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Wireless, classified data don't mix

The U.S. Defense Department's new security policy prohibits its use of wireless devices, such as cell phones and PDAs, for accessing classified data.

The U.S. Defense Department has released a new wireless security policy that prohibits the use of devices such as cell phones and personal digital assistants to access classified data.

The new policy is actually an elaboration of a moratorium the Pentagon put in place in July 2001 in order to prevent the exploitation of wireless vulnerabilities.

The Secretary of Defense Office has asked the director of the National Security Agency to develop a database of wireless technology vulnerabilities, provide an assessment of the potential risks of specific wireless features and come up with recommendations for countermeasures. The office is also working on a knowledge-management process to help share strategies throughout the department.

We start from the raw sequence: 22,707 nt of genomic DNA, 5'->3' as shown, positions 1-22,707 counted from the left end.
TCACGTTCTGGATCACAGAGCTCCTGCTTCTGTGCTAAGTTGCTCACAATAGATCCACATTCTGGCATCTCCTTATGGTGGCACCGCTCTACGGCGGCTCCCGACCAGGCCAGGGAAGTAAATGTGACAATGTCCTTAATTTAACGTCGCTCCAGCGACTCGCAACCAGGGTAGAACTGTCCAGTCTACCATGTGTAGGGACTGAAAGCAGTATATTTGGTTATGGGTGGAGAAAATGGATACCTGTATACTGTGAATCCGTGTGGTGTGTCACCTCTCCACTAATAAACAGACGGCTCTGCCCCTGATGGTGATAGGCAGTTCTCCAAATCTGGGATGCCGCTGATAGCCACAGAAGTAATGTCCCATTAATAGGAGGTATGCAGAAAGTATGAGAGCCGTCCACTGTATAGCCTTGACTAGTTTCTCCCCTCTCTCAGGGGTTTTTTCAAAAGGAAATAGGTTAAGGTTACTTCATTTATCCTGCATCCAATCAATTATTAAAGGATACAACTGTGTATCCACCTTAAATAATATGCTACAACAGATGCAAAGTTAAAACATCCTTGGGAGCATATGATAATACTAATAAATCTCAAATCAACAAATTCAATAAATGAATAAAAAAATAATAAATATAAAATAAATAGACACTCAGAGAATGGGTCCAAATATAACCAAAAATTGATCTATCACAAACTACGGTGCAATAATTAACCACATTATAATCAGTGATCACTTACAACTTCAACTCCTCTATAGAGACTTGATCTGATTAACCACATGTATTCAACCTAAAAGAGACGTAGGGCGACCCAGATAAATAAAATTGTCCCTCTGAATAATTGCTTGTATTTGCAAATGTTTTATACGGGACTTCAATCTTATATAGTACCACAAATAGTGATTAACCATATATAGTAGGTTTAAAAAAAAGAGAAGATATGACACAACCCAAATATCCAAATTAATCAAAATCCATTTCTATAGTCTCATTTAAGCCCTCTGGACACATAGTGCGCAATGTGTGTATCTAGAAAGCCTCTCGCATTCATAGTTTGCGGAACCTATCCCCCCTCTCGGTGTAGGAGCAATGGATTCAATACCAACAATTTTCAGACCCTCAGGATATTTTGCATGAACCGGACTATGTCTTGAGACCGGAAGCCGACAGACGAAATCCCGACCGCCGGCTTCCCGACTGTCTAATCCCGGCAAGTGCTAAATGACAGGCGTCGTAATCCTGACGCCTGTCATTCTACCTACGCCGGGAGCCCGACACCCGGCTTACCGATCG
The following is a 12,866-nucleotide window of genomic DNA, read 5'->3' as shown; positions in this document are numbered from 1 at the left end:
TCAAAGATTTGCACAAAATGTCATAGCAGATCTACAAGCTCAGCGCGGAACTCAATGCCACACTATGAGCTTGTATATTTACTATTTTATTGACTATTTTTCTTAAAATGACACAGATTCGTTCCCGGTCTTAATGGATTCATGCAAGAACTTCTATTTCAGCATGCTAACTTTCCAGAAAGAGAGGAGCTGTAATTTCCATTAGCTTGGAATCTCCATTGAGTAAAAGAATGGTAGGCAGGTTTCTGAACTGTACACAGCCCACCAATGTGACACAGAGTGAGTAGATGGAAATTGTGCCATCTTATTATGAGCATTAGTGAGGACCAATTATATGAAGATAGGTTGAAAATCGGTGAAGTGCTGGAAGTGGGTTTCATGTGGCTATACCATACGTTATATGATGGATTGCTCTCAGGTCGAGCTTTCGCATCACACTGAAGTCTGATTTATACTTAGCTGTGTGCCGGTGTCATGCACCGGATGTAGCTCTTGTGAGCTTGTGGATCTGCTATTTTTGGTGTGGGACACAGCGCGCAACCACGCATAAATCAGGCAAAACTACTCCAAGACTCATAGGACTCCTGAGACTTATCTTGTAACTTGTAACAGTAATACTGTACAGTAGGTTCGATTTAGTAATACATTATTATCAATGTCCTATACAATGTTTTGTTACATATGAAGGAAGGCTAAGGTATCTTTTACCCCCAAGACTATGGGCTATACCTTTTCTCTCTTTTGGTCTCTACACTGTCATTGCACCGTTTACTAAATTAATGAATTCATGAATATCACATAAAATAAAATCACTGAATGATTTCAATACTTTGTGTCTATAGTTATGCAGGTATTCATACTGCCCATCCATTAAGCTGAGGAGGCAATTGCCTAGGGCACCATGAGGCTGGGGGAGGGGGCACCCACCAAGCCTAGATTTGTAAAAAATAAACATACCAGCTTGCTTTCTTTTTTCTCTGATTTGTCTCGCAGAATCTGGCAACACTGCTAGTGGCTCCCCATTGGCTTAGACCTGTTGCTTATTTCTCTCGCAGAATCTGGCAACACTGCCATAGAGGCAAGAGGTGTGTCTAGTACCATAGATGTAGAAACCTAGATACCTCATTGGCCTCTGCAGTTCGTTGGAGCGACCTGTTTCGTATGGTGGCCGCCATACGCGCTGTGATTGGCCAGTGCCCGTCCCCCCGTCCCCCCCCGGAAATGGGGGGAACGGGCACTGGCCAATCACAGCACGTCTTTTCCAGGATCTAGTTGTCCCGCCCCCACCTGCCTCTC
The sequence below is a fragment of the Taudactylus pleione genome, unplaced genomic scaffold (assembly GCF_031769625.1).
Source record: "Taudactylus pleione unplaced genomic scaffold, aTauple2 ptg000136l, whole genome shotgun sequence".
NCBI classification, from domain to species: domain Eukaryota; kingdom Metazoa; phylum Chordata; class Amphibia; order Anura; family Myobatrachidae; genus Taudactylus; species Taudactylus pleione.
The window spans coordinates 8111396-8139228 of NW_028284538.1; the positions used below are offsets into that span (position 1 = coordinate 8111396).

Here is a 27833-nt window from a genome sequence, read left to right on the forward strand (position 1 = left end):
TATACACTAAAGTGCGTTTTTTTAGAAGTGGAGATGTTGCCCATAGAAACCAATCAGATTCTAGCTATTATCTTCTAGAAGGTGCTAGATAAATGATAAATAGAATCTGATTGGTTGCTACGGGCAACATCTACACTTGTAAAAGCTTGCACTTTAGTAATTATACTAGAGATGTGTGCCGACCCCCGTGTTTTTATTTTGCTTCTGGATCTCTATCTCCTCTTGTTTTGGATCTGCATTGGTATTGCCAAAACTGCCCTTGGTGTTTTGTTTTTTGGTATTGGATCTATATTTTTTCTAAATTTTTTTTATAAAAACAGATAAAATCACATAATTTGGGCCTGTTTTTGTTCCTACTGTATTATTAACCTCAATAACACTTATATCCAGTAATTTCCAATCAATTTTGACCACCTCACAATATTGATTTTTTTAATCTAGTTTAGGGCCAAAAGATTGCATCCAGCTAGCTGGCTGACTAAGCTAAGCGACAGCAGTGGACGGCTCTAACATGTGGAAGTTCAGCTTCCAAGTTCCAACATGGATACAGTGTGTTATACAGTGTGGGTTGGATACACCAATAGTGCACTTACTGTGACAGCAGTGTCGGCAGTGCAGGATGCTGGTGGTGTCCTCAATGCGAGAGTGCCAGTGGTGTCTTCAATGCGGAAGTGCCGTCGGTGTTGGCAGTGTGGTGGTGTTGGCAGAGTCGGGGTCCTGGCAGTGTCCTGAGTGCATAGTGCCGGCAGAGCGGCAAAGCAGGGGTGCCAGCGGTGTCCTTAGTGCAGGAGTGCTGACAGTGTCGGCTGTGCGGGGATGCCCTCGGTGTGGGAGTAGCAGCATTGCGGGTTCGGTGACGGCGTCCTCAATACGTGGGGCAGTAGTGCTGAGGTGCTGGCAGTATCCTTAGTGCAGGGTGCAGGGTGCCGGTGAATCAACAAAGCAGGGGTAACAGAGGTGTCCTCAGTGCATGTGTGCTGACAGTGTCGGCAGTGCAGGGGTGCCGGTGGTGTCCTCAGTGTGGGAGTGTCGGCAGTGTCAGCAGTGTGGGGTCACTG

The new policy, issued last week and effective immediately, states that wireless telecom or computer-related equipment or systems are prohibited from accessing classified networks or computers, or from being used as the primary means of communications for critical mission operations. The policy also prohibits downloading freeware or shareware enhancements to those devices.

Wireless devices that are allowed should have password protection or strong identification and authentication protection, such as public-key infrastructure or biometrics.